Playing a bassoon.
Bassoon and contrabassoon ranges.
The bassoon is a double reed instrument of conical bore and is usually the lowest of the standard orchestra wind group. Usually constructed of maple, the bassoon's total bore length of 100 inches (254 centimeters) requires that it be doubled back on itself and held by a seated player at an angle across his body. The name comes from the Italian bassone, meaning 'big bass', and bassoon is the form used in England since the time of Purcell.
As ensemble music became more popular during the 16th century there was increased demand for wind instruments that could elegantly negotiate the lower ranges. Large versions of wind instruments intended for the higher registers lacked volume and agility and were often difficult to play. Various elements of existing instruments – the bass recorder's crook and the shawm's double reed, for instance – were combined to create the bassoon's predecessor: the dulcian.
Meaning 'sweet' (presumably in comparison with the raucous shawm), the dulcian, standing at nearly 1 meter (3 feet) high, was constructed from a single piece of wood, into which were cut two conical bores that were connected at the base. With eight finger holes and two keys the dulcian, overblowing at the octave, had a range of C to g'. At the same time, versions of the dulcian were made out of separate pieces of wood, which were then bound together, giving rise to the term 'fagot' because of its resemblance to a bundle of wood.
Development of the bassoon
The dulcian was gradually developed over the ensuing centuries. Keys were added, the distribution and size of finger holes was experimented with, the wood altered, the range extended, and crook and bell redesigned. During this period, it acquired the name bassoon, probably derived from the term 'basson', which was often applied to bass-register instruments.
During the nineteenth century, versions of the bassoon were created by Adolphe Sax and Theobold Boehm, though neither were ultimately successful. It was Carl Almenraeder's (1786–1846) innovations between 1817 and 1843 that led to the creation of the modern bassoon. His work was continued by J. A. Heckel and the Heckel bassoon – as it came to be known - has been adopted as the standard design.
At 134 centimeters (53 inches), the Heckel bassoon, made of maplewood, is constructed of four joints, which combine for a total tube length of 275 centimeters (108 inches). The bassoon is held at an angle with a crook enabling the double reed to sit comfortably in the player's embouchure. With 21 keys on the standard design, the Heckel bassoon has a compass extending from B♭' to at least a' and possibly up to e". Some composers, notably Wagner, have written for a bassoon that can play a low A', but this requires an extra-long bell and an additional key that most players believe destabilizes the instrument too much to become a standard feature.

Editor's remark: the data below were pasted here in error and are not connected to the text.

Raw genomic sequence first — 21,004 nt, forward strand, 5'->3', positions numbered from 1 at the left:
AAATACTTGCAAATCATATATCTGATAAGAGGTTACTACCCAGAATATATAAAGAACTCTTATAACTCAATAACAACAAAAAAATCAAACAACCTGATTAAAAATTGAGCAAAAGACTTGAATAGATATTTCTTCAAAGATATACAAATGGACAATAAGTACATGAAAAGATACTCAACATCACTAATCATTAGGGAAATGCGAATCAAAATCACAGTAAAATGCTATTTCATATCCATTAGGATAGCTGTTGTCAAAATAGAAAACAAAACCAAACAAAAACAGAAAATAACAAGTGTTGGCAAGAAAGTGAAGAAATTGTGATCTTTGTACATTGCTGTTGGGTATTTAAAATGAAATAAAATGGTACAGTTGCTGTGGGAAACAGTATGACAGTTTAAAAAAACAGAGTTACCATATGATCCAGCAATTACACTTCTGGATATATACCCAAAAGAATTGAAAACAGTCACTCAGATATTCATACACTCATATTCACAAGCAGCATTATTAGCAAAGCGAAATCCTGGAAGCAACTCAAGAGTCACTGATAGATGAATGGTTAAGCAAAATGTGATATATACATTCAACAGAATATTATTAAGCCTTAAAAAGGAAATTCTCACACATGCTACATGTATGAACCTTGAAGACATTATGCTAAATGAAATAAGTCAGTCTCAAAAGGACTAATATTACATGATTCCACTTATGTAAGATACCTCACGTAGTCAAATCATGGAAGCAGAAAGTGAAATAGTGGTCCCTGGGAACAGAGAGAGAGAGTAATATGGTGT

Although the Heckel system is generally accepted as standard, it has competition from a French design. The Buffet bassoon was created in the 1830s and has a much softer, more singing tone. This is principally due to a different wood – dark rosewood – and a different key and fingering system. It remains in use in France and Spain, and was the instrument many composers had in mind when writing orchestral music, including Giacomo Puccini (1858–1924), Claude Debussy (1862–1918), and Edward Elgar (1857–1934).
Sounding an octave below the bassoon, the contra- or double bassoon is a conical tube 550 cm (217 in) long. Doubling back on itself five times, it stands at around 120 centimeters (47 inches) high and rests on a steel spike. Like the bassoon, it was Heckel who developed the contrabassoon as we know it today. Capable of sounding a B♭" or even an A", it requires a much longer and wider double reed than its smaller sibling. Heckel's version was completed in 1877, and one of the first examples of its use occurs in Johannes Brahms' (1833–1897) Symphony No. 1. There were earlier versions of the contrabassoon, however, which can be heard in Handel's Music for the Royal Fireworks (1749) and Ludwig van Beethoven's (1770–1827) Fidelio (1805).